- Attorneys under a Power of Attorney documents misusing the older person’s money or assets for their own benefit.
- A carer of an older person who assists in the finances of the older person utilising credit cards and other resources of the older person for their own personal use and enjoyment.
- Assets being given away by the older person to one child for reasons which the older person does not really grasp or is duped into believing is appropriate in the circumstances (when it is not).
Family Relationships Can Sour
Seniors Rights Victoria manager Jenny Blakey says that the exchange of assets in return for care, for example, have the potential to get particularly complicated. ”For most families it’s a good arrangement and it works well because most families really do care for one another and look out for each other’s interests as best they can,” she said. ”And it can be done with good intentions, but things can and do go wrong for various reasons and those are the cases we tend to see.”
One such case involved a woman in her late 80’s, frail and no longer able to maintain the home she and her late husband had built and in which they had raised their three children. So when her son suggested she sell up, give him the proceeds and move in with his family for the rest of her days, it seemed like an ideal solution. Then their relationship soured and so, too, did his promise to provide lifelong care. And he refused to hand back any of the hundreds of thousands of dollars she had given him so she could find somewhere else to live. This is a scenario that Ms Blakey says is quite common.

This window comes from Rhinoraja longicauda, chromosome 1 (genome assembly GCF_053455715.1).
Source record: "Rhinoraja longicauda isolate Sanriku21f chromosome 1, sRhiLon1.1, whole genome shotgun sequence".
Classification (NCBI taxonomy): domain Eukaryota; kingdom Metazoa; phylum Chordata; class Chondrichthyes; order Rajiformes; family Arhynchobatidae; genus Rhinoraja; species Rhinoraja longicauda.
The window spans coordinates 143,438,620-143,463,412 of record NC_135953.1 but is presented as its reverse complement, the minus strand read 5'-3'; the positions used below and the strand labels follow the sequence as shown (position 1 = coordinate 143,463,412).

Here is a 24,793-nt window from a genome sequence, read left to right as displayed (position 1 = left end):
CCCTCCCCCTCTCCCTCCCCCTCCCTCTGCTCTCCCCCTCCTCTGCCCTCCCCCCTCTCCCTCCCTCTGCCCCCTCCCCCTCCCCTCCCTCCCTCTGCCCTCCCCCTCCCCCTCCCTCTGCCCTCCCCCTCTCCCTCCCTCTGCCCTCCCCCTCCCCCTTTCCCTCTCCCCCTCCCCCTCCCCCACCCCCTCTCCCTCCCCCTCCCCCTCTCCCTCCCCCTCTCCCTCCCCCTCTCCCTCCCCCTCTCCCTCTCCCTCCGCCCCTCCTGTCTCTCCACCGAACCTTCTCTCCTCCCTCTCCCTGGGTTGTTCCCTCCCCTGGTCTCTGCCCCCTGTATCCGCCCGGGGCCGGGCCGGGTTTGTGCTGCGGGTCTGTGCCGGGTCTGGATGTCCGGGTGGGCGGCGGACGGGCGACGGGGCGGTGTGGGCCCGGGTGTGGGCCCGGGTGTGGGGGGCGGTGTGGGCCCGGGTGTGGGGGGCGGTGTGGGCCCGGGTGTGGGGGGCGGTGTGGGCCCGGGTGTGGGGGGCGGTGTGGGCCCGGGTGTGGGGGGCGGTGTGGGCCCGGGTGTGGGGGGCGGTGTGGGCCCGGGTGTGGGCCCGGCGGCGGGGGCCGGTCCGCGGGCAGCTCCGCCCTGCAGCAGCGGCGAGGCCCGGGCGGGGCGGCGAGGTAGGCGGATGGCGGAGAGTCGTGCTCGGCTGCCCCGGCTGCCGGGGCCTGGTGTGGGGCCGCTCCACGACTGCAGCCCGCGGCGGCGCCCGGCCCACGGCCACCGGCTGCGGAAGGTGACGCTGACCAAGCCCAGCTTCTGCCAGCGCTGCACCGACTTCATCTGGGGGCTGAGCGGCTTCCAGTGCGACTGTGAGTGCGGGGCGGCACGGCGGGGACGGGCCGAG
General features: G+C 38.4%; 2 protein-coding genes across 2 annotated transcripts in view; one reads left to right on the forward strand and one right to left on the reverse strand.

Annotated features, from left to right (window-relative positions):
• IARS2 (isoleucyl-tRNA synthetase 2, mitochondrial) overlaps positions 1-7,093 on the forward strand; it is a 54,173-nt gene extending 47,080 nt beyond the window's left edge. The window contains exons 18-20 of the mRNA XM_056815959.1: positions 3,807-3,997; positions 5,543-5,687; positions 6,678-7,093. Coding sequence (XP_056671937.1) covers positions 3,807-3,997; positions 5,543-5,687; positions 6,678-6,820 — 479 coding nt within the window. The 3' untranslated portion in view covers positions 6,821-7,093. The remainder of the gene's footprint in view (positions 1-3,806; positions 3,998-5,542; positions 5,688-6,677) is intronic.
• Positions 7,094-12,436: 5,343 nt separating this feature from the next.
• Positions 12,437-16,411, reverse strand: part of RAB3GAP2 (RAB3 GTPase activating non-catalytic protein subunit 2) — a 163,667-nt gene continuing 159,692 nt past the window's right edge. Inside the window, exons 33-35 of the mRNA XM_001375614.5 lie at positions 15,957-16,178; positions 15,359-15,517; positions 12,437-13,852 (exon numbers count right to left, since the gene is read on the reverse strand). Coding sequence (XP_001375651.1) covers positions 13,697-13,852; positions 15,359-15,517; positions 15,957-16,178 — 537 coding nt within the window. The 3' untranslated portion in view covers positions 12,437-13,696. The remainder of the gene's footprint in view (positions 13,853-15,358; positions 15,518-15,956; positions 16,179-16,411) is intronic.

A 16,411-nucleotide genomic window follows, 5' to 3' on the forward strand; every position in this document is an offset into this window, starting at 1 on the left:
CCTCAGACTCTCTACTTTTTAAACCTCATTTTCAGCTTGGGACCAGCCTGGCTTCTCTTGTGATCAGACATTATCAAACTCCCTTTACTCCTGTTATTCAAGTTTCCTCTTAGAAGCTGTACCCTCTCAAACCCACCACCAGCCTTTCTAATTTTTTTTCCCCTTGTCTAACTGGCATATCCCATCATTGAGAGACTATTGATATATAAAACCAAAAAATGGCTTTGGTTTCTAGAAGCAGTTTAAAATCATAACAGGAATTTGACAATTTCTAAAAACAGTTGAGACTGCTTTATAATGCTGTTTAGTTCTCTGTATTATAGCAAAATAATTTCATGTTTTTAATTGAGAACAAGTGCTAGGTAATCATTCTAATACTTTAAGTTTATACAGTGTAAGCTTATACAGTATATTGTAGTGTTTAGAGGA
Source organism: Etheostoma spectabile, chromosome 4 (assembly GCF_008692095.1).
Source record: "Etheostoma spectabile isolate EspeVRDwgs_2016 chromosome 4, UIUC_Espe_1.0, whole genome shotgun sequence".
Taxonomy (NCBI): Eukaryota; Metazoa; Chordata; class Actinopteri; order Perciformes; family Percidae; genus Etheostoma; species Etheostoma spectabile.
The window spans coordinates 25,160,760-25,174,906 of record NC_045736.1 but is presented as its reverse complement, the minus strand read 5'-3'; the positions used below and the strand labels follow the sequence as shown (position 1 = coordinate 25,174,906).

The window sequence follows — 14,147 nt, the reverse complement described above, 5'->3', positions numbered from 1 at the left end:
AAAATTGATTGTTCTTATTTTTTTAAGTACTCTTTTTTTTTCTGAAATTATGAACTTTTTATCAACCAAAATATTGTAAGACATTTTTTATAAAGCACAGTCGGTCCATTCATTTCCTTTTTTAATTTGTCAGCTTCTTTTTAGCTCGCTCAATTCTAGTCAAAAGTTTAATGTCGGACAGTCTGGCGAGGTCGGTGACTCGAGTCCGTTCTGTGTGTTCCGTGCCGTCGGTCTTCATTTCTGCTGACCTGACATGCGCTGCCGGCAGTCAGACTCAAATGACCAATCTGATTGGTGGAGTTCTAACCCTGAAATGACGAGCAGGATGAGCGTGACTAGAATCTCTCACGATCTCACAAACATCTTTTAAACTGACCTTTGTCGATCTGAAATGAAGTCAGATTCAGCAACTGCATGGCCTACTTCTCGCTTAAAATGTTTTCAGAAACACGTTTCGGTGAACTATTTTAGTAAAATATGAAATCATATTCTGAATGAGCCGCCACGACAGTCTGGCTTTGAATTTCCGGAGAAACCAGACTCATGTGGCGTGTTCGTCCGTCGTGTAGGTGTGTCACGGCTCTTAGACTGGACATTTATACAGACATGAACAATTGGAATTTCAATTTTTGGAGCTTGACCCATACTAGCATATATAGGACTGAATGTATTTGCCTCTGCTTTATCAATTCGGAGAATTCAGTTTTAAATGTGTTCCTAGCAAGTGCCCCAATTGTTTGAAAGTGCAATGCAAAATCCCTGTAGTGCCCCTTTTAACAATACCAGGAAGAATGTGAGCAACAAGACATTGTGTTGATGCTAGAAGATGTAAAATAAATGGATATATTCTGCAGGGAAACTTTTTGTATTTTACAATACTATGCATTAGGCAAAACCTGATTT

She says, ”There’s been situations where money from the older person has been gambled away and they only realised when the bank seized the home of the person who has been caring for them, where they were also living, so they’ve ended up in their late 80’s or early 90’s homeless.” This is a heartbreaking, but not unusual situation.
Play Your Part in Elder Abuse Prevention
Although you cannot account for every scenario, there are some ways in which you can help to protect your elderly family member from financial abuse by another family member (or someone from outside of the family). Elder abuse prevention is all about keeping an eye on loved ones and ensuring lines of communication stay open.
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Maintain open communication with the older family member. Have they met any new ‘friends’ who are selling real estate or are unlikely romantic interests.
Have a responsible family member monitor and pay bills. Even better is to get two or more family members to help do this.
Take any concerns seriously. Don’t write it off as getting ‘crazy’ in old age.
Watch for changes in older person’s appearance or mood.
Recognise signs of financial abuse, such as unpaid bills or missing money.
The biggest risk factor for financial abuse is cognitive impairment in the older person. Ensure that the correct legal protections are in place. See a lawyer who specialises in elder law if you have any concerns.
Keep in touch with any financial professionals your older family member uses. Is your family member doing something out of the ordinary?
If you suspect elder financial abuse then please contact us at Estate Battles. Our compassionate estate lawyers can offer a free, 10-minute phone consultation. This is an issue that needs to be dealt with quickly for there to be the best outcome possible. Please contact us today.